My Censorship and Ours

The Nation
MARCH 20, 1995


            On January 11, 1994, a reporter from The Washington Post called. "Are you aware that a group of parents in Fairfax County, Virginia, is demanding that your book Families be removed from the first-grade Family Life Education curriculum?" he asked. "Is it true that there's a lesbian couple in the book?"

            Of course I knew that censorship and political fundamentalism were global phenomena; I'd been working on the case of Taslima Nasrin, the persecuted Bangladeshi feminist, for International PEN all year. But me? They were going after me?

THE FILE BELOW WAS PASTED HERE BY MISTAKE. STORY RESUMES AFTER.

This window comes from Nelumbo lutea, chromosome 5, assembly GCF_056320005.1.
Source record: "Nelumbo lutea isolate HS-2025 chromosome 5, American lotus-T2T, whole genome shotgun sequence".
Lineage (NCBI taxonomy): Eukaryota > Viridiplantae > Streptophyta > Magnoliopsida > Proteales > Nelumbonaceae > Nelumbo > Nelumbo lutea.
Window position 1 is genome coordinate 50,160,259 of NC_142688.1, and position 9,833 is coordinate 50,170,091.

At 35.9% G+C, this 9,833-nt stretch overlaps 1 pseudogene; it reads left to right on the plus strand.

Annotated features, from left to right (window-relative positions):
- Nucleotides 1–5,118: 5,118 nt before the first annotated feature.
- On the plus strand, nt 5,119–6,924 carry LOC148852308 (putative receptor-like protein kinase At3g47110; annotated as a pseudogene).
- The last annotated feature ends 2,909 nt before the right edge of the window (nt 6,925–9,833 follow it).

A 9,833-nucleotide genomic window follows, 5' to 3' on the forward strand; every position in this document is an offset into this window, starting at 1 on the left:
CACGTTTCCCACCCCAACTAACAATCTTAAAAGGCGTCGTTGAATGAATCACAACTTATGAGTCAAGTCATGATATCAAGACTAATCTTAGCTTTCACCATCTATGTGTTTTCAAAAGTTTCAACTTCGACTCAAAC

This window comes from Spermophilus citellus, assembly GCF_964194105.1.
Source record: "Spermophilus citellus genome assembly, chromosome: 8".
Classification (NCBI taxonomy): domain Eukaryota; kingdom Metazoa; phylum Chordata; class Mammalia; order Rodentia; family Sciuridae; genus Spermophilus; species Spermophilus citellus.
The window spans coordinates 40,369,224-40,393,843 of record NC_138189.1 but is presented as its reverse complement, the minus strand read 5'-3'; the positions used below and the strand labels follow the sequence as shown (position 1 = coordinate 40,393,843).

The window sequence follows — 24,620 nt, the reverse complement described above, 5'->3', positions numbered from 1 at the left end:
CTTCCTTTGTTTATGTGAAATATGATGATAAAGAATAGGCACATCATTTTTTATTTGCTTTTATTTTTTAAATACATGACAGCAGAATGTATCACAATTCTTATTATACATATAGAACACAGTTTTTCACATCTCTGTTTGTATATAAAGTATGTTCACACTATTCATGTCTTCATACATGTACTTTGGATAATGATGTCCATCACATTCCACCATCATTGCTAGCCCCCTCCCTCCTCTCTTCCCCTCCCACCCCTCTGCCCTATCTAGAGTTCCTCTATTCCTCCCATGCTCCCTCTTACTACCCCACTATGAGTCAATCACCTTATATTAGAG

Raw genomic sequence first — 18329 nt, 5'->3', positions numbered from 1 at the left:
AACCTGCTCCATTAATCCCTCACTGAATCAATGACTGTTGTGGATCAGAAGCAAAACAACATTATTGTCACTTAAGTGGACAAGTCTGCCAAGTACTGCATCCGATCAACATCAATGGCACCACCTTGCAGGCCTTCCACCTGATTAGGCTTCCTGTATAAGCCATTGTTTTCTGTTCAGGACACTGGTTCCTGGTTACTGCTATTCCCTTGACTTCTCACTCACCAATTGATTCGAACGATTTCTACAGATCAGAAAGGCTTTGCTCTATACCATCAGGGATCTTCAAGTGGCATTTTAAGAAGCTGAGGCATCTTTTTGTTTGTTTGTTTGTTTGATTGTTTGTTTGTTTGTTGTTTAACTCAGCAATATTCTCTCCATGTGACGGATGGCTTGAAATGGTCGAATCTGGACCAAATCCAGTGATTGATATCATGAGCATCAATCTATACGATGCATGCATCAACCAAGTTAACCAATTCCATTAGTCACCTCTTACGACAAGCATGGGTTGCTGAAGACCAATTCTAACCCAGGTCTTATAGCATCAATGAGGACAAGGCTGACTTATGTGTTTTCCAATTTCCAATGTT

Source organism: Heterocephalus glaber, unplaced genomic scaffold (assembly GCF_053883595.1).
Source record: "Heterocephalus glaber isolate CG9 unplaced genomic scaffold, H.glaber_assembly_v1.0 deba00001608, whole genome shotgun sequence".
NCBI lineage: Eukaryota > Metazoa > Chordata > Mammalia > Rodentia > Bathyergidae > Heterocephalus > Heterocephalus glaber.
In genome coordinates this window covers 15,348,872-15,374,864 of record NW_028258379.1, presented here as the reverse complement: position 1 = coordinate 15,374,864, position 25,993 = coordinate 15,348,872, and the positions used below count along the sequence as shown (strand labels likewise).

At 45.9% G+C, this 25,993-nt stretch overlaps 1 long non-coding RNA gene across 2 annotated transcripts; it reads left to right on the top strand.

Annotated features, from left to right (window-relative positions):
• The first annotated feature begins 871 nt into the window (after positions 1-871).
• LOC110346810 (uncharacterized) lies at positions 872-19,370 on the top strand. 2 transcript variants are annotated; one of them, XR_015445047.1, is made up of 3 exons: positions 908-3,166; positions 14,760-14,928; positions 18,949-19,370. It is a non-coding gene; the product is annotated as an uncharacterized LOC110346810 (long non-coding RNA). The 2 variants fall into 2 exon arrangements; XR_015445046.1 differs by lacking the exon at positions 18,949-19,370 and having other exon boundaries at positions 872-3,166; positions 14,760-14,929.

I wrote Families in 1980 as the single mother of a first grader whose father lived in another city. Big readers, we searched in vain for books with people like us; all the kids in picture books seemed to have two parents and a backyard. And despite the number of kids whose parents were separated, divorced or other, early childhood books that mentioned divorce were, like books about cancer and toilet training, segregated in a separate section of the bookstore labeled Problems.

            It is important for children to see their own reality reflected in books. It is especially important for those who feel a little isolated or weird; otherwise they may come to think that there is something wrong with them and they must hide who they are. So I decided to write a kids' book about families. I based it on people in my daughter's first-grade class, and made it funny because we liked funny books. I even threw in some animals--ants, chickens, lions, dogs--to make sure we covered varieties of family structure rare in the neighborhood.